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Economic Opportunity and Crime

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Economic Opportunity and Crime

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  1. Economic Opportunity and Crime

  2. Economics 160 Lecture 5 Professor Votey Crime Generation: Youth and Women Notes:Votey, Lecture 3, 37

  3. Consider the Circular Flow Process: (again) • Depicting ( more elaborately) The Social Costs of Crime This is the Social Cost Of Crime Victim Costs +

  4. The Circular Flow Model in Symbolic Notation • Crime Generation:OF = g( CR, SV, SE) (1) • CR=Clearance Ratio • SV=Severity of Sentence • SE=Soc. & Econ. Conditions • Crime Control:(Lect. 3)CR = f( OF, L ) (2) • OF=Crime Load on the System • L =Law Enforcement Resources • Society’s ObjectiveMin. SC = r . OF + w . L (3) • where r = loss rate / Offense • w = resource price (police wage) • We might think of this as a social control model. • How does it relate to our notions of individual behavior? Note the circularity of the relationships Notes p. 37

  5. Recall Jeremy Bentham’s Notion of Individual Utility Maximization

  6. Recall Jeremy Bentham’s Notion of Individual Utility Maximization • The Individual will maximize:

  7. Recall Jeremy Bentham’s Notion of Individual Utility Maximization • The Individual will maximize:E (NB ) = E ( B ) - E ( C ) = $B .P ( B ) - $C . P ( C )

  8. Recall Jeremy Bentham’s Notion of Individual Utility Maximization • The Individual will maximize: E (NB ) = E ( B ) - E ( C ) = $B .P ( B ) - $C . P ( C )and will commit a crime

  9. Recall Jeremy Bentham’s Notion of Individual Utility Maximization • The Individual will maximize:E (NB ) = E ( B ) - E ( C ) = $B .P ( B ) - $C . P ( C ) and will commit a crime if E ( NB ) > 0

  10. Recall Jeremy Bentham’s Notion of Individual Utility Maximization • The Individual will maximize: E (NB ) = E ( B ) - E ( C ) = $B .P ( B ) - $C . P ( C ) and will commit a crime if E ( NB ) > 0 • Consider a potential criminal with two options:

  11. Recall Jeremy Bentham’s Notion of Individual Utility Maximization • The Individual will maximize: E (NB ) = E ( B ) - E ( C ) = $B .P ( B ) - $C . P ( C ) and will commit a crime if E ( NB ) > 0 • Consider a potential criminal with two options:A Crime:E(NB(Crime))= $Take . P(Not Jail))-$Jail . P(Jail)where P(Not Jail) = 1 - P(Jail)

  12. Recall Jeremy Bentham’s Notion of Individual Utility Maximization • The Individual will maximize: E (NB ) = E ( B ) - E ( C ) = $B .P ( B ) - $C . P ( C ) and will commit a crime if E ( NB ) > 0 • Consider a potential criminal with two options:A Crime:E(NB(Crime))= $Take . P(Not Jail))-$Jail . P(Jail) where Not Jail = 1 - P(Jail)An Honest Job:E(NB(Job)) = $wage . P(E)-$U . P(U)where E=Employed, U=Unempl, and P(E) = 1- P(U)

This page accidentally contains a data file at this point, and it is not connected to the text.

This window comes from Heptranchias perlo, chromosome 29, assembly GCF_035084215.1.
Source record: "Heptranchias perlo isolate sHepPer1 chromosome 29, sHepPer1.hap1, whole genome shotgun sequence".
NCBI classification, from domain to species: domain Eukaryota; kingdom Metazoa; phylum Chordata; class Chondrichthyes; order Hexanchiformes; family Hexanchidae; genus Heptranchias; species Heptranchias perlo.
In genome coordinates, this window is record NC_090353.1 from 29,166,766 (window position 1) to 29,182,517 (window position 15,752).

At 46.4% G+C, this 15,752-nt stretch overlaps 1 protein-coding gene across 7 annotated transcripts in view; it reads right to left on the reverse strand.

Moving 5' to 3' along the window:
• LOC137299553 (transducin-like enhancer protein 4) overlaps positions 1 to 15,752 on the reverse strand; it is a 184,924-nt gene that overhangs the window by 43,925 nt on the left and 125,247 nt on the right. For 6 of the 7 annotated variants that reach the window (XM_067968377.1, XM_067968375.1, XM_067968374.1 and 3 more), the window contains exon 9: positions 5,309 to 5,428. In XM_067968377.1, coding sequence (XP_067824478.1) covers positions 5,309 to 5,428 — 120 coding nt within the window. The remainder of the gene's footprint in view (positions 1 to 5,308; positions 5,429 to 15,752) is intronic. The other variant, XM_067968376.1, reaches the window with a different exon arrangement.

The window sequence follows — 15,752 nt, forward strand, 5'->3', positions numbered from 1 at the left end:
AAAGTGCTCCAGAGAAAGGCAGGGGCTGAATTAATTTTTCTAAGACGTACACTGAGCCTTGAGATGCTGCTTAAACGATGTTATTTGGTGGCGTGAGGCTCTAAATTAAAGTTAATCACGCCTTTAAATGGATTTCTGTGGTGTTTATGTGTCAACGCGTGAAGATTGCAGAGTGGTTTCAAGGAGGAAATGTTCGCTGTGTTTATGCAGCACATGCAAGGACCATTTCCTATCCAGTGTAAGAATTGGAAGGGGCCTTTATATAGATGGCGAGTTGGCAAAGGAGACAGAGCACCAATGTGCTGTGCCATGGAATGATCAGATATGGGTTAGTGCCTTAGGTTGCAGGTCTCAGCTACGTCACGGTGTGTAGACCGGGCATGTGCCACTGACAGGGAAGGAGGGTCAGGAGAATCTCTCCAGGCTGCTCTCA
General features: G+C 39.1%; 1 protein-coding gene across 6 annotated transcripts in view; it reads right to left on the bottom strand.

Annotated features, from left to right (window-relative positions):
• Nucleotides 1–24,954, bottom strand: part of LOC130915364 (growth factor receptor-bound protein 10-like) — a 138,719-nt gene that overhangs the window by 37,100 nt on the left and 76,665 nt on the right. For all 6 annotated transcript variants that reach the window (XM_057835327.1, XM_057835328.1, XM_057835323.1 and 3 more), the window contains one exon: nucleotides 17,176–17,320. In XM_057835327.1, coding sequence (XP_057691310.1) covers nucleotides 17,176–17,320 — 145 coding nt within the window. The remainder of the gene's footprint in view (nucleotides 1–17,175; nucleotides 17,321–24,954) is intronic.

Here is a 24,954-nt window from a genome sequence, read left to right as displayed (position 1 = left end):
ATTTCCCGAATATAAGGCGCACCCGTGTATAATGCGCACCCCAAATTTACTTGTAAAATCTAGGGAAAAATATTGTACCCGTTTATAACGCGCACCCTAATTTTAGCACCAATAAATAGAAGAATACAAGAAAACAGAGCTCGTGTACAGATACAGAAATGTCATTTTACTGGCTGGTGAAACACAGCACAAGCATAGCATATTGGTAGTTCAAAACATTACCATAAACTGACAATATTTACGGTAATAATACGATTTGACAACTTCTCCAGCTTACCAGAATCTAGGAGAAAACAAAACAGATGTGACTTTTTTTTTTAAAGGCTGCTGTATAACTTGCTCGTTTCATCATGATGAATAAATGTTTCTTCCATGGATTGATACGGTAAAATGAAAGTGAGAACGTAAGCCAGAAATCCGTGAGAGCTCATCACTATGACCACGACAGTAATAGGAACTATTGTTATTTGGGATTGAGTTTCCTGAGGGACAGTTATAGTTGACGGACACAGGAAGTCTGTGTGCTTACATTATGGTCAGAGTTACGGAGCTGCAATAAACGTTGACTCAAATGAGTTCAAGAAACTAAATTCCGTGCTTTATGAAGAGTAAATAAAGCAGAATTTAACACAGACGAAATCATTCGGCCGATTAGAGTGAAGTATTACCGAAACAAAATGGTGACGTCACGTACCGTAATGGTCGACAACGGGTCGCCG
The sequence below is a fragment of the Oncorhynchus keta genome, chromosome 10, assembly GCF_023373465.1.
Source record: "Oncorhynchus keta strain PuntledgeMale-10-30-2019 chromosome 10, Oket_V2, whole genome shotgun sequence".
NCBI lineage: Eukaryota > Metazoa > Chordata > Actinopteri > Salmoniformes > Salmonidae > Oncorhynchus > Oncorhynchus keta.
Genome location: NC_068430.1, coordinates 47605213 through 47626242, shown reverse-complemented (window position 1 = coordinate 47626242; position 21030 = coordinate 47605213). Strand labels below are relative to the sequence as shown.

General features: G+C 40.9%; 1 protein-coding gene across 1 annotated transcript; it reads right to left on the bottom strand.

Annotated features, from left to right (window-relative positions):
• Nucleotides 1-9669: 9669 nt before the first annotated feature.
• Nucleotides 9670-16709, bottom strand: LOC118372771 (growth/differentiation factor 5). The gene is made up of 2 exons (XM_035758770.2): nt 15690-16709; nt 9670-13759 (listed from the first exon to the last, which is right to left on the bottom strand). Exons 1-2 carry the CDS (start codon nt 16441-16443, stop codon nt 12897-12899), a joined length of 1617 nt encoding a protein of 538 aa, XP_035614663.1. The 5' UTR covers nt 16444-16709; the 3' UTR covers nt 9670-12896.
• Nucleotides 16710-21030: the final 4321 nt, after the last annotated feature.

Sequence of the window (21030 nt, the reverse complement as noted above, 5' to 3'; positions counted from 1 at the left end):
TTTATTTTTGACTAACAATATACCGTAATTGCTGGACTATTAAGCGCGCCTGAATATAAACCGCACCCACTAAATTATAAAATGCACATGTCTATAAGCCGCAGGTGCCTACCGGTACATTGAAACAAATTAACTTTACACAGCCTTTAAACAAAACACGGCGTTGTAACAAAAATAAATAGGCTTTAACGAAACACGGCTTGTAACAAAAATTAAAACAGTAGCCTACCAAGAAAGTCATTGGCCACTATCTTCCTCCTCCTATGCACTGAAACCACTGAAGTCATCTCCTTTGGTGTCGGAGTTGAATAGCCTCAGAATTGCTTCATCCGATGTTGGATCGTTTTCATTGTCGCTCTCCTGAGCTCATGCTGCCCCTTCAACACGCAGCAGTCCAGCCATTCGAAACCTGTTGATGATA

13. Recall Jeremy Bentham’s Notion of Individual Utility Maximization • The Individual will maximize: E (NB ) = E ( B ) - E ( C ) = $B .P ( B ) - $C . P ( C ) and will commit a crime if E ( NB ) > 0 • Consider a potential criminal with two options:A Crime:E(NB(Crime))= $Take . P(Not Jail))-$Jail . P(Jail) where Not Jail = 1 - P(Jail)An Honest Job:E(NB(Job)) = $wage . P(E)-$U . P(U) where E=Employed, U=Unempl, and P(E) = 1- P(U) • A Rational Individual will pick the Best Option

  14. Note that Using Bentham’s Analysis suggests a two pronged set of policy alternatives Raise the Cost of Jail (length of sentence) and / or Increase P(Arrest), P(Conviction|Arrest), P(Jail|Conviction) thru Crime Control Social Choice thru Crime Generation Lower P(Being Unemployed) and / or Raise Wages

  15. Two Views – or maybe three • The Rational Man Approach to Crime Control¹(Bentham’s Logic ) • Most Modern Criminologists 2(Rejecting Bentham) • The Liberal Rational Man3(Bentham’s Logic Extended) ¹ Deterrence Works – Use the threat of Punishment ² Deterrence Doesn’t Work –(Rely on the Imprisonment Model) ³ Deterrence Works, but so do Economic Opportunities (In Today’s World this might have been Bentham’s View)

  16. Some Personal Questions in Regard to Career Choice

  17. Some Personal Questions in Regard to Career Choice • Not for the record

  18. The Charles Schultz Perspective

  19. At this point, we are – Back to Positive Economics • A little bit like detective work • A detective’s job is to solve a crimeso that the prosecutor can deal with the criminal • Our task was to explain criminal behavior • So that Public Policy could be modified|to reduce the likelihood of crime • The same sort of stimulus was facing Steven Levitt when he wrote his book

  20. Consider Crimes Committed by Youth: We Note That: • Crime involvement greatest among youth

  21. FBI, Uniform Crime Reports Cities of the U.S., By Type of Offense, By Age

  22. Consider Crimes Committed by Youth: We Note That: • Crime involvement greatest among youth • Historically Crime has been predominantly a malephenomenon

  23. Relatively few offenders are female % Females in group All arrests (adults and juveniles) 17% Index crime arrests 21 Violent crime arrests 11 Property crime arrests 24 Larceny 31 Non larceny 8 Report to the Nation, 2nd Edit., p. 46 (Incarceration Data from 1984)

  24. Consider Crimes Committed by Youth: We Note That: • Crime involvement greatest among youth • Historically Crime has been predominantly a malephenomenon (I will talk further about women’s increasing involvement in crime.)

  25. Consider Crimes Committed by Youth: We Note That: • Crime involvement greatest among youth • Historically Crime has been predominantly a malephenomenon • Crime is more prevalent in the cities

  26. Who are the victims of violent crime? Rates per 1,000 persons age 12 and older____ Residence (1984) RobberyAssaultRape Central City 11 31 1 Suburban 5 24 1 Rural 3 19 1 Report to the Nation, 2nd Edit., p. 27

  27. Consider Crimes Committed by Youth: We Note That: • Crime involvement greatest among youth • Historically Crime has been predominantly a malephenomenon. • Crime is more prevalent in the cities • Non-whites are more than proportionately involved

  28. Notes p.40